• Rat OECD 422 (screening studies for reproductive and repeat dose toxicity) with both category members
• The embryonic stem cell test (EST) and a number of other in-vitro tests to assess the prenatal developmental toxicity hazard (such as the zebra fish embryo test and various receptor binding assays) will be conducted for all CAS numbers. The EST test has been validated by ESAC (2002) [1] and is recommended as part of an integrated strategy [2] to address developmental toxicity. The test can be used as a predictive test and/or part of the ‘weight of evidence’ for addressing the endpoint of developmental toxicity in REACH [3].
• A Rat OECD 443 (Extended One Generation Reproductive Study) with CAS number 91995-70-9

Information for read-across to CAS number 91995-70-9 will be supported with the following information:
• OECD 422 (screening studies for reproductive and repeat dose toxicity) for both RAE category members. This will allow comparison of toxicity endpoints between the substances.
• The EST as mentioned above will again allow a comparison within the categories.
• CatApp data which is aiming to develop a framework to support chemical-biological grouping and read-across of PS. In addition, initial data coming out of Cat-App provide further support that grouping of substances may indeed be dependent on their refining history and the percentage of PAH.
• Analytical data, for comparison within categories.

It should be noted that the in vivo work mentioned above is part of Concawe’s overall Human Health strategy, and is still to be initiated. In the first instance Concawe would like to explore building a robust argument for read-across using this data (when it is available), before initiating additional animal studies. However, Concawe accept that if this is not possible then a testing proposal for a rodent developmental toxicity study will be required.
See Category Justification Document for more detailed information.

[1] https://eurl-ecvam.jrc.ec.europa.eu/about-ecvam/archive-publications/publication//Embryotoxicity_statements.PDF
[2] Document of the subgroup ‘reproductive and developmental toxicity’ ECVAM-JRC
[3] https://echa.europa.eu/documents/10162/23047722/ir_csa_r7a_r76_reprotox_draft_en.pdf/e4ab36a5-e3d4-456c-b1d3-d9efcba31001

Data source

Reference
Reference Type:
study report
Title:
Unnamed
Year:
1989
Report Date:
1989

Materials and methods

Test guideline
Qualifier:
equivalent or similar to
Guideline:
OECD Guideline 414 (Prenatal Developmental Toxicity Study)
GLP compliance:
not specified
Limit test:
no

Test material

Reference
Name:
Unnamed
Type:
Constituent
Details on test material:
- Name of test material (as cited in study report): Mobilsol 40
- Substance type: Residual Aromatic Extract
- Density 0.95 g/ml

Test animals

Species:
rat
Strain:
Sprague-Dawley
Details on test animals and environmental conditions:
TEST ANIMALS
- Source: Charles River Breeding Laboratories, Kingston, New York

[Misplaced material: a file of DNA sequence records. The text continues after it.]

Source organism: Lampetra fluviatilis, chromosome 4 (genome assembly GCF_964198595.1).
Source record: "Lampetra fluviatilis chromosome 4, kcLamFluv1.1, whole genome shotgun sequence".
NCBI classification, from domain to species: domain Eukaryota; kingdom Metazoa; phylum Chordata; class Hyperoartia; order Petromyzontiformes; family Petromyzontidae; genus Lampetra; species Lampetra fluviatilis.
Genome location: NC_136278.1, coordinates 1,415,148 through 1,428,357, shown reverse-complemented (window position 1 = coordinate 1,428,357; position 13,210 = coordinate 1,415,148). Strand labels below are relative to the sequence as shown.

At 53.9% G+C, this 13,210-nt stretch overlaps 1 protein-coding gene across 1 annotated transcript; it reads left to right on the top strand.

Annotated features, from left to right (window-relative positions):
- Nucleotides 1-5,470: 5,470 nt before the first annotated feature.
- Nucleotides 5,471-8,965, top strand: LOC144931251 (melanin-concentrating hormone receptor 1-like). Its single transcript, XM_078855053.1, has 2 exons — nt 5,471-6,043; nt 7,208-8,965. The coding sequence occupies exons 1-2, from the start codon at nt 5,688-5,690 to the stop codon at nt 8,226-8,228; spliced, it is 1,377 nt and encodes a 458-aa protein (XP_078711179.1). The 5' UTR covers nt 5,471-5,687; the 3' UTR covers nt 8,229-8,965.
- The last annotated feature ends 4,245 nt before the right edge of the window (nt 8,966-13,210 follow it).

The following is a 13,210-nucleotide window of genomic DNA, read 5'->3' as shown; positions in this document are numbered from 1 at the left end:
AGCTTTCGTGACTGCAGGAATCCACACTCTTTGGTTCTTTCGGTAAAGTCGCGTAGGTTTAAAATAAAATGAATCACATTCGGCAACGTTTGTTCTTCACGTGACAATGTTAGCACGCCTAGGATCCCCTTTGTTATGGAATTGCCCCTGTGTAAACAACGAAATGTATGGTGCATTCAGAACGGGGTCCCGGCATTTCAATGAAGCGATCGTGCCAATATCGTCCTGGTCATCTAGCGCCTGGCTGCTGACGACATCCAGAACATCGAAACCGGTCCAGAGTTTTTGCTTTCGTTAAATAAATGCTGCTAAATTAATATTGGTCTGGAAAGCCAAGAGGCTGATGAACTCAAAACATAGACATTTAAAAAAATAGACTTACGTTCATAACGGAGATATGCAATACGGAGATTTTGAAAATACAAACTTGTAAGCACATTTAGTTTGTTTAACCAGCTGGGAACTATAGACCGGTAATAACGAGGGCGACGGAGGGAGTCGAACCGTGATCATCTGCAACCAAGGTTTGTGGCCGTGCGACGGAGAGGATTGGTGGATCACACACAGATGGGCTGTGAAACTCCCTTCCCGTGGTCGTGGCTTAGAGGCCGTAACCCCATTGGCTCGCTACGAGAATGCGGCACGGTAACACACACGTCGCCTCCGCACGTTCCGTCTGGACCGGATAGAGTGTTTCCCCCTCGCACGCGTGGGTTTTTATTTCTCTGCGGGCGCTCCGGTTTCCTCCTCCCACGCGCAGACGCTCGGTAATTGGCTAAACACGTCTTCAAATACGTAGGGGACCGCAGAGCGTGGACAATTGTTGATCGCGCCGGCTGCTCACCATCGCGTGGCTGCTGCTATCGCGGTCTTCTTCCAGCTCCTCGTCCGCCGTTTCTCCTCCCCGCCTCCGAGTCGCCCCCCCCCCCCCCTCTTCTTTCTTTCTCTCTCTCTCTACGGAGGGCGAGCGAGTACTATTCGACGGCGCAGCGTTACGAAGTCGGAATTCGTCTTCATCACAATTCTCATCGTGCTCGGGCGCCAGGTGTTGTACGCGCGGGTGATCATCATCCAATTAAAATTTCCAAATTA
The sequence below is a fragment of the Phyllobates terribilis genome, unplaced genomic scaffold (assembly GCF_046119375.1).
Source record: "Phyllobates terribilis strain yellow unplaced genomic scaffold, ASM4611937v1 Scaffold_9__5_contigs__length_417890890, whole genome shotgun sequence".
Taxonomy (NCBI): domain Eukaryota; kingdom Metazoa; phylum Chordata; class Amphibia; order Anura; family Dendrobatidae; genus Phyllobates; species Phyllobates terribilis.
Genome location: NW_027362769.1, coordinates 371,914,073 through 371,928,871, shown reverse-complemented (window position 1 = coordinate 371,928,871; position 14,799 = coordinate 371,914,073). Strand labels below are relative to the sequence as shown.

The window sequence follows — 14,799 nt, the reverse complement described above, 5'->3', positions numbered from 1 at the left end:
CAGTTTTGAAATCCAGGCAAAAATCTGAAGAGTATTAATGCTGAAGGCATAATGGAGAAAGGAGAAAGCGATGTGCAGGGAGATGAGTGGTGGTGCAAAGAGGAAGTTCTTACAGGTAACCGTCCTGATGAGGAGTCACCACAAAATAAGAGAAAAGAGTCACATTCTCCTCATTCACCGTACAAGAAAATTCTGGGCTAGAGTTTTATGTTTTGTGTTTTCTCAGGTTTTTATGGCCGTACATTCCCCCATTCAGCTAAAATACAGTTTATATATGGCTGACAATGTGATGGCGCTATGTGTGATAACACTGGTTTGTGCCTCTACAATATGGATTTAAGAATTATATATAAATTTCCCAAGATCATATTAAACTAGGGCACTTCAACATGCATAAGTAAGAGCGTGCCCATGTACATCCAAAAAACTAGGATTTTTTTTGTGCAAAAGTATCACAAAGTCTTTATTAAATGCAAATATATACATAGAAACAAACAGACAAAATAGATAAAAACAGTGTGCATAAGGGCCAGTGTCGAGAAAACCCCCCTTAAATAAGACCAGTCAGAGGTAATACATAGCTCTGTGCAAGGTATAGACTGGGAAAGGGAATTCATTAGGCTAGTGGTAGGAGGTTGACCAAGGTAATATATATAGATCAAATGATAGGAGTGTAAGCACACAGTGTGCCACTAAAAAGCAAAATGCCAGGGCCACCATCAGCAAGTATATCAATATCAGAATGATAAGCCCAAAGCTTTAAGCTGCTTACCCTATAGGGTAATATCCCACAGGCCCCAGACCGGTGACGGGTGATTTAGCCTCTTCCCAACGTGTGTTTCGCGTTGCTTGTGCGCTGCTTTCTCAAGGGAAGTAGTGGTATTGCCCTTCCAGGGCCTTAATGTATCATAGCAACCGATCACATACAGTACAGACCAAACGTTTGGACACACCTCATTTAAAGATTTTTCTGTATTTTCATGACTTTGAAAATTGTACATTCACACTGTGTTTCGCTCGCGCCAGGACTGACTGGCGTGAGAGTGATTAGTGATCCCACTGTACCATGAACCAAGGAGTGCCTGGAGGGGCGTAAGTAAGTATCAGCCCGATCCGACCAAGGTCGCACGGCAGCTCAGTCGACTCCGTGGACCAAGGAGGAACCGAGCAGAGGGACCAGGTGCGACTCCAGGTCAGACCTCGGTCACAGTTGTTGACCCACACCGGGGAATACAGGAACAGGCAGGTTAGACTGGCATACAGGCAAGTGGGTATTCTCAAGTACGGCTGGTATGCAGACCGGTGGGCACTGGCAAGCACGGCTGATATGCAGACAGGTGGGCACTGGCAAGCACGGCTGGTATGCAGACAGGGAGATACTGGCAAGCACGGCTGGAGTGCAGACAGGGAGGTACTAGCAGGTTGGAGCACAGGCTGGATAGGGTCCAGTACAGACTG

- Age at study initiation: 9 weeks
- Weight at study initiation: No data
- Fasting period before study: No data
- Housing: No data
- Diet (e.g. ad libitum): Purina Certified Rodent Chow # 5002; ad libitum
- Water (e.g. ad libitum):Tap water; ad libitum
- Acclimation period: 2 weeks


ENVIRONMENTAL CONDITIONS
- Temperature (°C): 20 to 22
- Humidity (%): 40 to 60
- Air changes (per hr): No data
- Photoperiod (hrs dark / hrs light): 12 hrs dark/12 hrs light


Administration / exposure

Route of administration:
dermal
Vehicle:
unchanged (no vehicle)
Details on exposure:
TEST SITE
- Area of exposure: Dorsal surface
- % coverage: No data
- Type of wrap if used: No wrap used
- Time intervals for shavings or clipplings: Once a week


REMOVAL OF TEST SUBSTANCE
- Washing (if done): No data
- Time after start of exposure: No data


TEST MATERIAL
- Amount(s) applied (volume or weight with unit): Volume not specified; however volume applied was adjusted based on the most recent body weight data
- Constant volume or concentration used: No; volume was adjusted based on the most recent body weight data

USE OF RESTRAINERS FOR PREVENTING INGESTION: No data
Analytical verification of doses or concentrations:
not specified
Details on mating procedure:
- Impregnation procedure: Cohoused
- If cohoused:
- M/F ratio per cage: 1/1
- Length of cohabitation: No data
- Proof of pregnancy: Vaginal plug referred to as day 0 of pregnancy
- Any other deviations from standard protocol: Based on the data provided, no deviations are apparent
Duration of treatment / exposure:
19 days; pre-natal
Frequency of treatment:
Once a day
Duration of test:
19 days
Doses / concentrations
Remarks:
Doses / Concentrations:
500 or 2000 mg/kg/day
Basis:
nominal conc.
No. of animals per sex per dose:
15 animals/dose
Control animals:
yes
Details on study design:
- Dose selection rationale: No data
- Rationale for animal assignment (if not random): Radom; Computer-aided table of random numbers used for a stratified sample of three

Examinations

Maternal examinations:
CAGE SIDE OBSERVATIONS: No data

DETAILED CLINICAL OBSERVATIONS: Yes
- Time schedule: Dams were observed at least once a day through the gestation period until sacrifice

BODY WEIGHT: Yes
- Time schedule for examinations: Body weights were taken on days 0, 3, 6, 10, 13, 16 and 20 of the gestation period

FOOD CONSUMPTION AND COMPOUND INTAKE (if feeding study): Yes
- Food consumption for each animal determined and mean daily diet consumption calculated as g food/kg body weight/day: No data